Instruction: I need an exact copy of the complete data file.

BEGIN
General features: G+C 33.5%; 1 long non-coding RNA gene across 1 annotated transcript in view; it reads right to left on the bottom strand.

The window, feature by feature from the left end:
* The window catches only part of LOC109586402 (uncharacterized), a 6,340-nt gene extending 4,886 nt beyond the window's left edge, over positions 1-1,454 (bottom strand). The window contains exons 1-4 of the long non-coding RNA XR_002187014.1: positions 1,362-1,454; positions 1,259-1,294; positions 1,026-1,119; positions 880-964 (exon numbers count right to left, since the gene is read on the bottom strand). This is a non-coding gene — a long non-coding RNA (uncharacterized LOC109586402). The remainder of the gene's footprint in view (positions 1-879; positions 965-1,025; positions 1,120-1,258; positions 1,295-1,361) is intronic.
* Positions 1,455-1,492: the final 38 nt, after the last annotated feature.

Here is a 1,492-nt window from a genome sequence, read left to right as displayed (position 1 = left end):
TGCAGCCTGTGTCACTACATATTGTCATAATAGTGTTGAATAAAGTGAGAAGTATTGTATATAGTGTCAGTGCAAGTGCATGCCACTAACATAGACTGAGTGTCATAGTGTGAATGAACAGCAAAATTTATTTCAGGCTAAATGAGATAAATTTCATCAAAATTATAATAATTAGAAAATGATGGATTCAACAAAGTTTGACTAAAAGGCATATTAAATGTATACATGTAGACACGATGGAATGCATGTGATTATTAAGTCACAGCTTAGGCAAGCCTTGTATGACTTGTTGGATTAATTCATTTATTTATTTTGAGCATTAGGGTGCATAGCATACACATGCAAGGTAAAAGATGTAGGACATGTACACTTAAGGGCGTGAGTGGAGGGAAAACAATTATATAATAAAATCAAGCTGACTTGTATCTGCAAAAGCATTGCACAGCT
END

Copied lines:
General features: G+C 33.5%; 1 long non-coding RNA gene across 1 annotated transcript in view; it reads right to left on the bottom strand.

The window, feature by feature from the left end:
* The window catches only part of LOC109586402 (uncharacterized), a 6,340-nt gene extending 4,886 nt beyond the window's left edge, over positions 1-1,454 (bottom strand). The window contains exons 1-4 of the long non-coding RNA XR_002187014.1: positions 1,362-1,454; positions 1,259-1,294; positions 1,026-1,119; positions 880-964 (exon numbers count right to left, since the gene is read on the bottom strand). This is a non-coding gene — a long non-coding RNA (uncharacterized LOC109586402). The remainder of the gene's footprint in view (positions 1-879; positions 965-1,025; positions 1,120-1,258; positions 1,295-1,361) is intronic.
* Positions 1,455-1,492: the final 38 nt, after the last annotated feature.

Here is a 1,492-nt window from a genome sequence, read left to right as displayed (position 1 = left end):
TGCAGCCTGTGTCACTACATATTGTCATAATAGTGTTGAATAAAGTGAGAAGTATTGTATATAGTGTCAGTGCAAGTGCATGCCACTAACATAGACTGAGTGTCATAGTGTGAATGAACAGCAAAATTTATTTCAGGCTAAATGAGATAAATTTCATCAAAATTATAATAATTAGAAAATGATGGATTCAACAAAGTTTGACTAAAAGGCATATTAAATGTATACATGTAGACACGATGGAATGCATGTGATTATTAAGTCACAGCTTAGGCAAGCCTTGTATGACTTGTTGGATTAATTCATTTATTTATTTTGAGCATTAGGGTGCATAGCATACACATGCAAGGTAAAAGATGTAGGACATGTACACTTAAGGGCGTGAGTGGAGGGAAAACAATTATATAATAAAATCAAGCTGACTTGTATCTGCAAAAGCATTGCACAGCT